Three tough stocks for rough times
The financial crisis in the eurozone, the flagging US economy and rising inflation here in the UK all point to struggling stock markets. But if you really want to know how the economy's doing, just ask the companies themselves, says professional investor Tom Walker. Here, he tips three hardy stocks to buy now.
Each week, a professional investor tells MoneyWeek where he'd put his money now. This week: Tom Walker, manager of the Martin Currie Global Portfolio Trust.
What with the European debt crisis, a moribund US economy and growing signs of problems in even the developing world, it would be glib to echo Franklin Roosevelt by suggesting that we have nothing to fear but fear itself'. The risks are real. That's why we've had the worst quarter in equity markets since the collapse of Lehman Brothers in 2008. But while we shouldn't downplay the various issues besetting the global economy, we should acknowledge that fear itself' is a significant part of the problem.
Ultimately, the big question is whether this year will prove to be a rerun of 2008 (the doomsday scenario that causes equity markets to spiral downwards) or simply a repeat of 2010 (when stockmarkets recovered as economic sentiment improved). On balance, I think we're looking at a 2010 scenario. The financial system is in much better shape than it was three years ago and the world's policy-makers are alert to the dangers.
In particular, the US Federal Reserve has repeatedly demonstrated that it is willing to supply stimulus as required. Even in the worst-case scenario a 2008 rather than a 2010 we should remember that companies are in much better shape than they were in the credit-bloated run-up to the Lehman debacle.
But constructing a portfolio by betting on a particular macroeconomic outcome is a fool's errand. The best approach in such an uncertain environment is to listen to the companies themselves. This isn't infallible very few companies saw the 2008 downturn coming. But it does provide us with a better basis for decision-making than succumbing to the waves of fear engulfing markets and filling headlines.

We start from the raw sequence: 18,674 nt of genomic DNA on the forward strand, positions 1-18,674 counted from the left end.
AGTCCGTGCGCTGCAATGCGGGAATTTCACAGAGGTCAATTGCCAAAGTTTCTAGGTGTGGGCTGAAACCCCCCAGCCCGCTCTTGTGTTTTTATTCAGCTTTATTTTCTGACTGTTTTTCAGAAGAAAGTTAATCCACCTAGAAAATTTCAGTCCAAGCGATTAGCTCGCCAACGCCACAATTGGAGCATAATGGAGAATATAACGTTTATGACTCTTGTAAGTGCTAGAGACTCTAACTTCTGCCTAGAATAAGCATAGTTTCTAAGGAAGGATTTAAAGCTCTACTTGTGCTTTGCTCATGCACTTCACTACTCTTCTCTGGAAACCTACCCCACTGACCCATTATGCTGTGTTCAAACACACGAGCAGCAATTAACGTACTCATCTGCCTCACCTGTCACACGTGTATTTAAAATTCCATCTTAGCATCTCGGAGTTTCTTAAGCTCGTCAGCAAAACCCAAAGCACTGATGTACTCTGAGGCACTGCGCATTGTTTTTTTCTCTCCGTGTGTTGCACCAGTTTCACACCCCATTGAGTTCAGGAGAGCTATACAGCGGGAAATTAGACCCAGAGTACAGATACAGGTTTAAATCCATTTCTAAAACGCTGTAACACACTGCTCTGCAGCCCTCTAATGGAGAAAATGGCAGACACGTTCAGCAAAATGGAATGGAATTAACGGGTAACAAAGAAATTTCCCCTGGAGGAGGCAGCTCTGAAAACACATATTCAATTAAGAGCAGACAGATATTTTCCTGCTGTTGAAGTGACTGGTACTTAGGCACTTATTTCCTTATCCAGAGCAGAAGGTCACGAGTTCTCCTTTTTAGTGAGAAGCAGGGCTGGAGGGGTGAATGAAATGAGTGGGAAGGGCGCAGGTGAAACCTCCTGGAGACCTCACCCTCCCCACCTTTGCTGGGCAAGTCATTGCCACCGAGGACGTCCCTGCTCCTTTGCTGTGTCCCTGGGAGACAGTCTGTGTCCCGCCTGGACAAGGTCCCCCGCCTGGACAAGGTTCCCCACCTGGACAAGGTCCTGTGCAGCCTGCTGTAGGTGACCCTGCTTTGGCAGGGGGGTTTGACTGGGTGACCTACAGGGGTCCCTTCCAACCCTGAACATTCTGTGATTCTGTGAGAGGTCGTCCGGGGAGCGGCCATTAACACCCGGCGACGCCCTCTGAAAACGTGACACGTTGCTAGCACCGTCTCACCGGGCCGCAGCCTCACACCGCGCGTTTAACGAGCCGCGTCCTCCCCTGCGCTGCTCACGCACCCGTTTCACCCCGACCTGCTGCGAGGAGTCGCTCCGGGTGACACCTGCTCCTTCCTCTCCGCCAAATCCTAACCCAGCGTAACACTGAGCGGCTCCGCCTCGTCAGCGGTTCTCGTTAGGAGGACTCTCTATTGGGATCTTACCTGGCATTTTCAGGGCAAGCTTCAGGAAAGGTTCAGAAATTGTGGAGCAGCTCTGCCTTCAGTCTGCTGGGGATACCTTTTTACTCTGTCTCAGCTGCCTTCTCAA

And what companies are telling us is much more reassuring than the macroeconomic newsflow. Corporate results have been good so far this year, and managements are generally confident; they repeatedly tell us that they haven't experienced anything that would suggest a double dip'. If that is confirmed in the forthcoming reporting season, some of that confidence may seep into the equity markets too.
So, in all, equity investors should remember that panic inevitably results in overreaction. That suggests the world's strongest companies are due a substantial rebound in their share prices, and those who can hold their nerve should eventually be rewarded.
Thanks to an apparently insatiable appetite for its consumer products, Apple (Nasdaq: AAPL) continues to capture market share. Although it is now one of the largest-capitalised companies in the world, it still offers huge growth potential. Apple should also benefit from increased demand for iPods and iPads from the middle classes of Asia and Latin America.
PT Astra International ( US: PTAIY ) is a large Indonesian conglomerate with strong positions in automobile manufacturing and construction. Indonesia's growing middle class and rapid economic development provide a strong growth environment for Astra's earnings.
Some developed-world consumer stocks are benefiting from a tightening of belts in the Western world. Fast food giant McDonald's (US: MCD), with its constant innovation, is perhaps the most obvious example. It certainly stands to profit as consumers trade down'.